Belfast Telegraph

Concern for border policing levels in wake of Dublin gang shootings

Gardai may have been reallocated from border areas to deal with recent drug deaths in Dublin, Stormont Justice Minister David Ford said.

An estimated 88 gangs are involved in Northern Ireland narcotics crime and one Assembly member said she was concerned the feud which has seen three people shot dead in the Republic in recent months could spill over the border.

Heavily armed officers have patrolled the streets of Dublin in a bid to prevent further bloodshed.

Mr Ford said: "There is no doubt that the recent upsurge of drug-related crime in Dublin has perhaps led to a reallocation of resources from An Garda Siochana which may well have had some effect on border areas."

He said a planned joint agency between PSNI and the Garda would see better co-operation.

SDLP Assembly member Dolores Kelly said: "Such Mafia-type violence should not spill onto the streets here."

David Byrne, 34, was shot dead during a boxing weigh-in at the Regency Hotel in the north of Dublin on February 5 by a six strong gang, some armed with assault rifles.

The father of two lived in Crumlin and was said to have been associated with an international drugs gang operating out of the south of Spain.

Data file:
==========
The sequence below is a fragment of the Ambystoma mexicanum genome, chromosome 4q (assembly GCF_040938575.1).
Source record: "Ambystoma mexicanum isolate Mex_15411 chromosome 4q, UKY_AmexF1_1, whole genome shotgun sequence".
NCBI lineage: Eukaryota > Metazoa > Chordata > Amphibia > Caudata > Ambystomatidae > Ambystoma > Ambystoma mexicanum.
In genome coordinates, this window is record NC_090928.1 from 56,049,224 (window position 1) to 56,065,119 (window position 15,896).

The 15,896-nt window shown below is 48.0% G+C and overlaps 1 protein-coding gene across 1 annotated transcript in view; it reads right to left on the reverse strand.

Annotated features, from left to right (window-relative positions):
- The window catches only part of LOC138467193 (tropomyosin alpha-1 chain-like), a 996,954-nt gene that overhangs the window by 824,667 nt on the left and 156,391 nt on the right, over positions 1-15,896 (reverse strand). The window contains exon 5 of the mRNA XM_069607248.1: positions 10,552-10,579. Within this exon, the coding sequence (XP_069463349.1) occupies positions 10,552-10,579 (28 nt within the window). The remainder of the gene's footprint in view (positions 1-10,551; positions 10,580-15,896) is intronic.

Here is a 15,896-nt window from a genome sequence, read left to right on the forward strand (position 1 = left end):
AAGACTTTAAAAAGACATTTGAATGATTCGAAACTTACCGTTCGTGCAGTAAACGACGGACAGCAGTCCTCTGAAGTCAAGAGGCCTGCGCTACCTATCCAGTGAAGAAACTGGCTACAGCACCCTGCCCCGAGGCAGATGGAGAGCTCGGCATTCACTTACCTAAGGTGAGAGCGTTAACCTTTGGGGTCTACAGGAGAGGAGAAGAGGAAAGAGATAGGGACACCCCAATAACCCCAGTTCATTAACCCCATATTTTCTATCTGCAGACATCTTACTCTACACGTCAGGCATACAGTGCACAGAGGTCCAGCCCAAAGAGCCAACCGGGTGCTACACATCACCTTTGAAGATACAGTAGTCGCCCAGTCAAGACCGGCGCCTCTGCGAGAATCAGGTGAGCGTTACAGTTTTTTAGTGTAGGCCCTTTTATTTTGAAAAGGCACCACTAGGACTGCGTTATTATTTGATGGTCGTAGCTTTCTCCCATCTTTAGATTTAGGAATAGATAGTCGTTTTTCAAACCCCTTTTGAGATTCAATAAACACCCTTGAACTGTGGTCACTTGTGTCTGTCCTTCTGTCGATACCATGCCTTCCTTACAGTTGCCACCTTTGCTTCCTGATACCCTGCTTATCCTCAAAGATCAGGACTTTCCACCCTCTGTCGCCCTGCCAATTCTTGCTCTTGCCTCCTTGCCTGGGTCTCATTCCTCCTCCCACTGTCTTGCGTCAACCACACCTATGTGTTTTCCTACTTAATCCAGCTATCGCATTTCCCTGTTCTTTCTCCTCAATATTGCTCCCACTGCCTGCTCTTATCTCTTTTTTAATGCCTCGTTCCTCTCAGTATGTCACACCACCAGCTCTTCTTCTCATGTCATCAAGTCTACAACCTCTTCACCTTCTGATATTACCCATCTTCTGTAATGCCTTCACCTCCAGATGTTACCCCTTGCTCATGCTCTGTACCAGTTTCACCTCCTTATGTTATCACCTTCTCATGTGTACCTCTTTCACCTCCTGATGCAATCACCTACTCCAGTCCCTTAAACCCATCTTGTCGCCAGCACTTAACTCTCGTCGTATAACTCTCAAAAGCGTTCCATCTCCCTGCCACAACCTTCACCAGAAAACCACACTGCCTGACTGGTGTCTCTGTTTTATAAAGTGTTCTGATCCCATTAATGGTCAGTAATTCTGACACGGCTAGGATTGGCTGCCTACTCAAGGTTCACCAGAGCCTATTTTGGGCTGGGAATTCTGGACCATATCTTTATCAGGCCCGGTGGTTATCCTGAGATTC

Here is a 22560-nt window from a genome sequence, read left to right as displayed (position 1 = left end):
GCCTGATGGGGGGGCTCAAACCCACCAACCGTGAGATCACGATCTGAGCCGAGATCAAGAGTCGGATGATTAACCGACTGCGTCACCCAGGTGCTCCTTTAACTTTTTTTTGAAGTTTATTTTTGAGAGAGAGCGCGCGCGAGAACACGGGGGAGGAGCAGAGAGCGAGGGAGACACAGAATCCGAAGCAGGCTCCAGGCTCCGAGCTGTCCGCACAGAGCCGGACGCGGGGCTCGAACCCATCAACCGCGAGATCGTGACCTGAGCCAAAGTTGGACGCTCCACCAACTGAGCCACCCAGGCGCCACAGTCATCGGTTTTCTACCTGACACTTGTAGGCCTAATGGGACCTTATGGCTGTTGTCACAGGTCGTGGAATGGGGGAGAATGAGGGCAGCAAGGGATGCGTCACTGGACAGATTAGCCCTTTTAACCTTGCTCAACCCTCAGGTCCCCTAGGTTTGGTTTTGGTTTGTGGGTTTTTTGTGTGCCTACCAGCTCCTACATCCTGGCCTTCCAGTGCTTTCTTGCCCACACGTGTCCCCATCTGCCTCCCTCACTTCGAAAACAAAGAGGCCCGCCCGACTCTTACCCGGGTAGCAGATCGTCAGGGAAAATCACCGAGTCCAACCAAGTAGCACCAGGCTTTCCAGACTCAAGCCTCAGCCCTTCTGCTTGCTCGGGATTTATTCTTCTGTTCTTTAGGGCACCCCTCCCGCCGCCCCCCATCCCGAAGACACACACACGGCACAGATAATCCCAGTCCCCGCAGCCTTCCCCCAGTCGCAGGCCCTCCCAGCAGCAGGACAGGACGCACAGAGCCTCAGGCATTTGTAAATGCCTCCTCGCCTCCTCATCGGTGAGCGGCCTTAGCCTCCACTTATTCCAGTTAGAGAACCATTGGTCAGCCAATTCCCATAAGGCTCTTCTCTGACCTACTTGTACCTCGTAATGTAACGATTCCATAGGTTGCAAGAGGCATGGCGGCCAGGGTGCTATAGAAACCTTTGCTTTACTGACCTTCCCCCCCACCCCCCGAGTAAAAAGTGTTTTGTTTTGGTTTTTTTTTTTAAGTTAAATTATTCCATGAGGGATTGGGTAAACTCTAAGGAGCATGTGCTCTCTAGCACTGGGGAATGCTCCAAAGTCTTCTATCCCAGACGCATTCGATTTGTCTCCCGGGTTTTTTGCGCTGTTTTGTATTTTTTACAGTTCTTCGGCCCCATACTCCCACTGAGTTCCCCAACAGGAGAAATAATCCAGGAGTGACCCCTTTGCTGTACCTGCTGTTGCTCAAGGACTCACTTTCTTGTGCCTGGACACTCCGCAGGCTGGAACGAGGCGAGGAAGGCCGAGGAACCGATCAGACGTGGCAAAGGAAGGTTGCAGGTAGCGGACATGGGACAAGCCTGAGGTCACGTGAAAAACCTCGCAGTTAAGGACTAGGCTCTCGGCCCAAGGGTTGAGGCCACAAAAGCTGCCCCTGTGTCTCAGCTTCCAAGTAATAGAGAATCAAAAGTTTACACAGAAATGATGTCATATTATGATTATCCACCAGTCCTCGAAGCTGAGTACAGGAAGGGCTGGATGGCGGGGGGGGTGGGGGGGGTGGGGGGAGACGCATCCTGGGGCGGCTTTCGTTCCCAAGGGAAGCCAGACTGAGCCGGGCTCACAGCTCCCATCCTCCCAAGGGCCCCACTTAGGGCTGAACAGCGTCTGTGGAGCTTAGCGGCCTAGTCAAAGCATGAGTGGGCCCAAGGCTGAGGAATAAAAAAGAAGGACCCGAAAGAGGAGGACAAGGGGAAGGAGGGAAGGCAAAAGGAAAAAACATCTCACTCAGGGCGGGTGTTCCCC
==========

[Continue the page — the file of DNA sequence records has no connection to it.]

Murder squad detectives believe his murder was in retaliation for the shooting dead of Gary Hutch on the Costa del Sol last September.

Byrne's killing was subsequently avenged three days later with the murder in his Dublin home of Eddie Hutch, 55, brother of suspected armed robber Gerry Hutch, known as the Monk.

Gardai have said they are keeping an open mind over the involvement of suspected dissident republicans in the hotel killing.

Two families, the Kinahans and the Hutchs, are understood to be embroiled in a bitter feud which turned bloody last September when Gary Hutch was shot dead in Spain.

He was a nephew of the latest gangland victim Eddie Hutch and also Gerry Hutch.

A Garda spokesman said: "Garda personnel assigned throughout the country, together with the overall policing arrangements and operational strategies are continually monitored and reviewed.

"Such monitoring ensures that optimum use is made of Garda resources and the best possible Garda service is provided to the general public.

"All Garda resources are kept under constant review by the Garda Commissioner. Where a deficiency in a particular resource is identified the matter would be considered fully and addressed accordingly."


From Belfast Telegraph